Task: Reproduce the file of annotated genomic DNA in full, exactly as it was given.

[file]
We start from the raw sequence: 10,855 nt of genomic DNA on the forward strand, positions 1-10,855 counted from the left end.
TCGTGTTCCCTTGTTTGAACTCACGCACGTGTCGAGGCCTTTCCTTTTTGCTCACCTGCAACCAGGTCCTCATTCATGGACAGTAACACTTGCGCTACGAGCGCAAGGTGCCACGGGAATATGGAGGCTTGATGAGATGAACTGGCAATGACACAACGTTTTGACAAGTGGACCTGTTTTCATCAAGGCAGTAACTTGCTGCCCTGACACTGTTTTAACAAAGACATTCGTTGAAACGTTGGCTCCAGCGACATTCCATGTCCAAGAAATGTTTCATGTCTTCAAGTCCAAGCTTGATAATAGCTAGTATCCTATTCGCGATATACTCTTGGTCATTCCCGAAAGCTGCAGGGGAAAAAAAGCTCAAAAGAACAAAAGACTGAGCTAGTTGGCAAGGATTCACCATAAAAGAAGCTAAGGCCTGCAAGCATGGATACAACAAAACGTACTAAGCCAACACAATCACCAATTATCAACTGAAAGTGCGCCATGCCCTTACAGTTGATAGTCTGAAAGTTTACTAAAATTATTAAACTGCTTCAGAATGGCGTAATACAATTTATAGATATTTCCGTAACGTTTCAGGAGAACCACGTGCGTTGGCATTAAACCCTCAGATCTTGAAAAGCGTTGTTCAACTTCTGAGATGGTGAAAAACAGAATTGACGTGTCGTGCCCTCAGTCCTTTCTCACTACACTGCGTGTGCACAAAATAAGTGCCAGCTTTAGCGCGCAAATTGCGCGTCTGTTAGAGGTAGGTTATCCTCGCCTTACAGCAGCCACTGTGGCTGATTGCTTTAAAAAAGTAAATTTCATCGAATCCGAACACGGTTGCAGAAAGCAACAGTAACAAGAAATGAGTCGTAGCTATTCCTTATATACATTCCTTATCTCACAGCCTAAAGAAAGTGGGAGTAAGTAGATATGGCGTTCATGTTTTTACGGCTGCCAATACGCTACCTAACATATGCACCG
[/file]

We start from the raw sequence: 10,855 nt of genomic DNA on the forward strand, positions 1-10,855 counted from the left end.
TCGTGTTCCCTTGTTTGAACTCACGCACGTGTCGAGGCCTTTCCTTTTTGCTCACCTGCAACCAGGTCCTCATTCATGGACAGTAACACTTGCGCTACGAGCGCAAGGTGCCACGGGAATATGGAGGCTTGATGAGATGAACTGGCAATGACACAACGTTTTGACAAGTGGACCTGTTTTCATCAAGGCAGTAACTTGCTGCCCTGACACTGTTTTAACAAAGACATTCGTTGAAACGTTGGCTCCAGCGACATTCCATGTCCAAGAAATGTTTCATGTCTTCAAGTCCAAGCTTGATAATAGCTAGTATCCTATTCGCGATATACTCTTGGTCATTCCCGAAAGCTGCAGGGGAAAAAAAGCTCAAAAGAACAAAAGACTGAGCTAGTTGGCAAGGATTCACCATAAAAGAAGCTAAGGCCTGCAAGCATGGATACAACAAAACGTACTAAGCCAACACAATCACCAATTATCAACTGAAAGTGCGCCATGCCCTTACAGTTGATAGTCTGAAAGTTTACTAAAATTATTAAACTGCTTCAGAATGGCGTAATACAATTTATAGATATTTCCGTAACGTTTCAGGAGAACCACGTGCGTTGGCATTAAACCCTCAGATCTTGAAAAGCGTTGTTCAACTTCTGAGATGGTGAAAAACAGAATTGACGTGTCGTGCCCTCAGTCCTTTCTCACTACACTGCGTGTGCACAAAATAAGTGCCAGCTTTAGCGCGCAAATTGCGCGTCTGTTAGAGGTAGGTTATCCTCGCCTTACAGCAGCCACTGTGGCTGATTGCTTTAAAAAAGTAAATTTCATCGAATCCGAACACGGTTGCAGAAAGCAACAGTAACAAGAAATGAGTCGTAGCTATTCCTTATATACATTCCTTATCTCACAGCCTAAAGAAAGTGGGAGTAAGTAGATATGGCGTTCATGTTTTTACGGCTGCCAATACGCTACCTAACATATGCACCG